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The Miser


L'Avare is a 1668 five-act satirical comedy by French playwright Molière. Its title is usually translated as The Miser when the play is performed in English.

The play was first performed in 1668 at the Palais Royal in a period when Molière's company was, on the one hand, under considerable establishment pressure to modify its output, but on the other hand, under the protection of Louis XIV himself. Little is known about the original performance, although it is said that Molière himself played Harpagon, utilising his by this point chronic cough and gait to humorous effect.

The Miser's plot, involving a rich moneylender called Harpagon, whose feisty children long to escape from his penny-pinching household and marry their respective lovers, is a comedy of manners to which the 17th-century French upper classes presumably objected. It is less savage, however, and somewhat less realistic than Molière's earlier play, Tartuffe, which attracted a storm of criticism on its first performance.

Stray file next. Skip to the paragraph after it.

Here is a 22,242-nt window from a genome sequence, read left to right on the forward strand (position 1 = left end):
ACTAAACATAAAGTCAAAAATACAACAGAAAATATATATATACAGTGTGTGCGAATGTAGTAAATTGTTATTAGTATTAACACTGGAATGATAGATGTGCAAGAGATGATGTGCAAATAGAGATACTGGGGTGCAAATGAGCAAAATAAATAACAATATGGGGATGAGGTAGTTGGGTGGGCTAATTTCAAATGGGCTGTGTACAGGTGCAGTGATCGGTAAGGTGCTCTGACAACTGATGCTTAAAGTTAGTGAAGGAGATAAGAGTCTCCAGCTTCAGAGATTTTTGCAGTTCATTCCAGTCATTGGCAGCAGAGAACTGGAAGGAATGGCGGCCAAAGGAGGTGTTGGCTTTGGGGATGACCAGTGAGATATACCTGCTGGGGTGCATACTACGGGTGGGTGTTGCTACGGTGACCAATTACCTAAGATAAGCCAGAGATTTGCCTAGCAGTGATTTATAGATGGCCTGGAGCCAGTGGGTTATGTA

The play is also notable for the way in which it sends up certain theatrical conventions. Many comedies from the Elizabethan period and onwards contain asides which are delivered by characters to the audience and which the other actors ignore. In L'Avare, however, characters generally demand to know who exactly these asides are being delivered to.

The play's ending is also self-consciously ridiculous, mocking the French idea of comedy to better the comical effect of the play and its parts, while still taking in hand the tragedy of Harpagon and his life.

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